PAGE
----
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Plant Pathology Journal
  Year: 2004 | Volume: 3 | Issue: 1 | Page No.: 9-18
DOI: 10.3923/ppj.2004.9.18
Fusarium Crown and Root Rot of Tomato and Control Methods
Nusret Ozbay and Steven E. Newman

F. oxysporum is a widespread soilborne plant pathogen, which causes diseases such as vascular wilt and crown and root rot. The species delimitation has been defined according to morphological and physiological characteristics; with strains of F. oxysporum classified into formae speciales on the basis of pathogenicity on a particular host plant and races based on differences in virulence to given host cultivars. There are over 120 described formae speciales and races. One of these formae speciales is Fusarium oxysporum Schlect f. sp. radicis-lycopersici Jarvis and Shoemaker, which causes Fusarium crown and root rot (FCRR) of tomato. FCRR is one of the most damaging soil-borne diseases of tomato and becoming more common in greenhouse and field tomato production. The disease occurs in both the greenhouse and the field on tomato worldwide and causes significant losses in tomato production. In closed systems, with recirculation of nutrient solution and rock wool as a growing medium, crown and root rot of tomato can cause serious problems. This review discussed biology, ecology and epidemiology of the fungus and management options; cultural control, chemical control, biological control and integrated control in managing FCRR.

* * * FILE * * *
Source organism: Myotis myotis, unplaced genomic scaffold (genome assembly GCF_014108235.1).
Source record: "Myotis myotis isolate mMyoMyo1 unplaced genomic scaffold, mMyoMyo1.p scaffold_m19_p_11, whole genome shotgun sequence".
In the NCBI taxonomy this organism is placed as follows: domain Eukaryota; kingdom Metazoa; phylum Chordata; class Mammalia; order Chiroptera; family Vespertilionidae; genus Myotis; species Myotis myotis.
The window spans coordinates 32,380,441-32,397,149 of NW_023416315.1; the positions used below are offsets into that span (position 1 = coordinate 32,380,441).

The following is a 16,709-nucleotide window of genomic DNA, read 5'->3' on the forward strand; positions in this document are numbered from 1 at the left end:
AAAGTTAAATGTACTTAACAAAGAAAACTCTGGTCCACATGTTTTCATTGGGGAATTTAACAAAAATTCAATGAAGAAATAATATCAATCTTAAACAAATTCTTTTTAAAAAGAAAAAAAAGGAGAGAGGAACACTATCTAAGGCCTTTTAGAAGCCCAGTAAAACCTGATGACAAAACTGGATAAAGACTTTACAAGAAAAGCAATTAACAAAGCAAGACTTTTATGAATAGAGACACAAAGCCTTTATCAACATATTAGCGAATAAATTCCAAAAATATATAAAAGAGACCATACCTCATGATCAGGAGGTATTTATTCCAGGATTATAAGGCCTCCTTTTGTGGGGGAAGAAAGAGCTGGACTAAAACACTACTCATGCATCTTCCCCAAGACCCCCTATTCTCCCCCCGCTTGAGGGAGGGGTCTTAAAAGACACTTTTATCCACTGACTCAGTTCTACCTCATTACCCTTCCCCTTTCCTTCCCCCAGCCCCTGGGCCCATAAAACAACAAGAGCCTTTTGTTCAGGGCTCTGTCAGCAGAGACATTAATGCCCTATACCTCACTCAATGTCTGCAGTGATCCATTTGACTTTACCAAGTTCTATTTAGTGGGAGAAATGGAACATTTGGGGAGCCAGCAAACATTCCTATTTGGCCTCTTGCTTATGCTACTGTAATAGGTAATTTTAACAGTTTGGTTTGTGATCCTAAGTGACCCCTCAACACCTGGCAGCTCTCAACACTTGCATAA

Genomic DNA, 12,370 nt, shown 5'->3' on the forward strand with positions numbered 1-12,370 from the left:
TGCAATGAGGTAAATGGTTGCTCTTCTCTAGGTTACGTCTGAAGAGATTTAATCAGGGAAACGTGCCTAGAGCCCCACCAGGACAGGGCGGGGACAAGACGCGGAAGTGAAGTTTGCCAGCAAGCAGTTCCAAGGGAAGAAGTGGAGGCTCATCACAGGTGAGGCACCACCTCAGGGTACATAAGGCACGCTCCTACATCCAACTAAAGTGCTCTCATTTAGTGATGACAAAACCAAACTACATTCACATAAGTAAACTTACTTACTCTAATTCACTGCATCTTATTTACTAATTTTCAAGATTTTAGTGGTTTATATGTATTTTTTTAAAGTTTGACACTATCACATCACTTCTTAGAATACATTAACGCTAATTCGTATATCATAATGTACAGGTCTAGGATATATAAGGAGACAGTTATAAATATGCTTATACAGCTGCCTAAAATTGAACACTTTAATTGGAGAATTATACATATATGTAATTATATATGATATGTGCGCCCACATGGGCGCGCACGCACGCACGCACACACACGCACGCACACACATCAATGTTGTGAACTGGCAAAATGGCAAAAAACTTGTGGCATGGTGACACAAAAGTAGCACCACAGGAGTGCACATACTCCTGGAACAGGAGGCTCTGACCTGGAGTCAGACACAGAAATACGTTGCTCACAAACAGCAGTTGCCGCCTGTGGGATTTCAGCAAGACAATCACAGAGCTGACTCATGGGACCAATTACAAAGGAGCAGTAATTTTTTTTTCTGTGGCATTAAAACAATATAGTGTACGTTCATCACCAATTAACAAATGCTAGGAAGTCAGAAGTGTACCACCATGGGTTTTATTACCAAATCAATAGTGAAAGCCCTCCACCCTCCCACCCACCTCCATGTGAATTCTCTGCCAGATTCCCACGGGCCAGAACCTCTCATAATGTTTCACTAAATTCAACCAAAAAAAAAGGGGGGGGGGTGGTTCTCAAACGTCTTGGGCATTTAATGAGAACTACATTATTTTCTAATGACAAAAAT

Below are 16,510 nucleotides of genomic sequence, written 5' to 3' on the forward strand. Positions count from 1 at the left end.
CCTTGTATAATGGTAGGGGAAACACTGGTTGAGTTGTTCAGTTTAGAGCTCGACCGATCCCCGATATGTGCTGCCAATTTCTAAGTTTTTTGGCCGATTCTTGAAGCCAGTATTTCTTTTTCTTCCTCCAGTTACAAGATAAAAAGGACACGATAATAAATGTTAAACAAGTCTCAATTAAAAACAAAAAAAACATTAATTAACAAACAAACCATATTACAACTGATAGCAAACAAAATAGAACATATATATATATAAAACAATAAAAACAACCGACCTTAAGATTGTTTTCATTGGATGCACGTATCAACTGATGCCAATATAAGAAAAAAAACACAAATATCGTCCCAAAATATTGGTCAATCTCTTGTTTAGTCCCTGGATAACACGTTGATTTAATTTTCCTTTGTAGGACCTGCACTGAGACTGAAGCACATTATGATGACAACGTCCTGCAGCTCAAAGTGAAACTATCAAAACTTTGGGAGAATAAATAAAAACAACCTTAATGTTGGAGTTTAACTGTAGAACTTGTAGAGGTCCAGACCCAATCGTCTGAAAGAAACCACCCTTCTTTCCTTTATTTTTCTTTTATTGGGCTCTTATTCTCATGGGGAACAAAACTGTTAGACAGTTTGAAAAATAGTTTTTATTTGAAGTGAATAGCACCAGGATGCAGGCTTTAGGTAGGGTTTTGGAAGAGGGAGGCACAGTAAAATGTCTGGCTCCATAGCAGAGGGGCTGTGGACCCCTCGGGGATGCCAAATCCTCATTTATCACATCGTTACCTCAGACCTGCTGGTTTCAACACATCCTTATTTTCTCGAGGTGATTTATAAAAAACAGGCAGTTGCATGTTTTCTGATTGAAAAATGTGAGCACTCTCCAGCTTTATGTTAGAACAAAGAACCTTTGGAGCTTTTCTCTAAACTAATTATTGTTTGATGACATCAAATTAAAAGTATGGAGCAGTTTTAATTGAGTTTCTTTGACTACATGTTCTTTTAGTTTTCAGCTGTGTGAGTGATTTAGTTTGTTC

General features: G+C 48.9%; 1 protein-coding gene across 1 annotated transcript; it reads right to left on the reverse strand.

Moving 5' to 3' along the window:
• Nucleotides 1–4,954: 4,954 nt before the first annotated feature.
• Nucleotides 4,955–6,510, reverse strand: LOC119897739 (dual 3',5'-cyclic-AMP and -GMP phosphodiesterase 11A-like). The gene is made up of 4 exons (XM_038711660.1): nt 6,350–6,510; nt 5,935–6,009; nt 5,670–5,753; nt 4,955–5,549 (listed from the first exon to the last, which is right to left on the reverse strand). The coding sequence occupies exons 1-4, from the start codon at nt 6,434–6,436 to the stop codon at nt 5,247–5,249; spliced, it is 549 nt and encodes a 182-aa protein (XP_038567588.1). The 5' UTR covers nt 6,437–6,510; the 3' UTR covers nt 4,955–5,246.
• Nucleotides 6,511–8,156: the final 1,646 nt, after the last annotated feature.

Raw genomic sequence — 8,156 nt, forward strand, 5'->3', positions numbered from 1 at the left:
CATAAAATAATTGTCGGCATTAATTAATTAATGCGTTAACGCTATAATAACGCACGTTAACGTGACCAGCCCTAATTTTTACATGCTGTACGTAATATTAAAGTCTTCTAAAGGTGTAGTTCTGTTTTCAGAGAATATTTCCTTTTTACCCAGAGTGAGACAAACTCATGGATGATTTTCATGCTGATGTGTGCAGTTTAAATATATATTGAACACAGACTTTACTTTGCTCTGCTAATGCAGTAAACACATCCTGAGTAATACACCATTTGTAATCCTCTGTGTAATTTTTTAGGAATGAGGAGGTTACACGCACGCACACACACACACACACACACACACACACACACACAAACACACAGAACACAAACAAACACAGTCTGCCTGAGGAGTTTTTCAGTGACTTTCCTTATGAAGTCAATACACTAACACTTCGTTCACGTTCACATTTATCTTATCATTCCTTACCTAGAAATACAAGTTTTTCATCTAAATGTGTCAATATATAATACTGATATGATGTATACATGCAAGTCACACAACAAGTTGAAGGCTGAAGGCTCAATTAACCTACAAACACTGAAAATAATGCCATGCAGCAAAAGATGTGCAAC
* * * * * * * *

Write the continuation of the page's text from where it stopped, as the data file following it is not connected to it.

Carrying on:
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How to cite this article:

Nusret Ozbay and Steven E. Newman, 2004. Fusarium Crown and Root Rot of Tomato and Control Methods. Plant Pathology Journal, 3: 9-18.

DOI: 10.3923/ppj.2004.9.18








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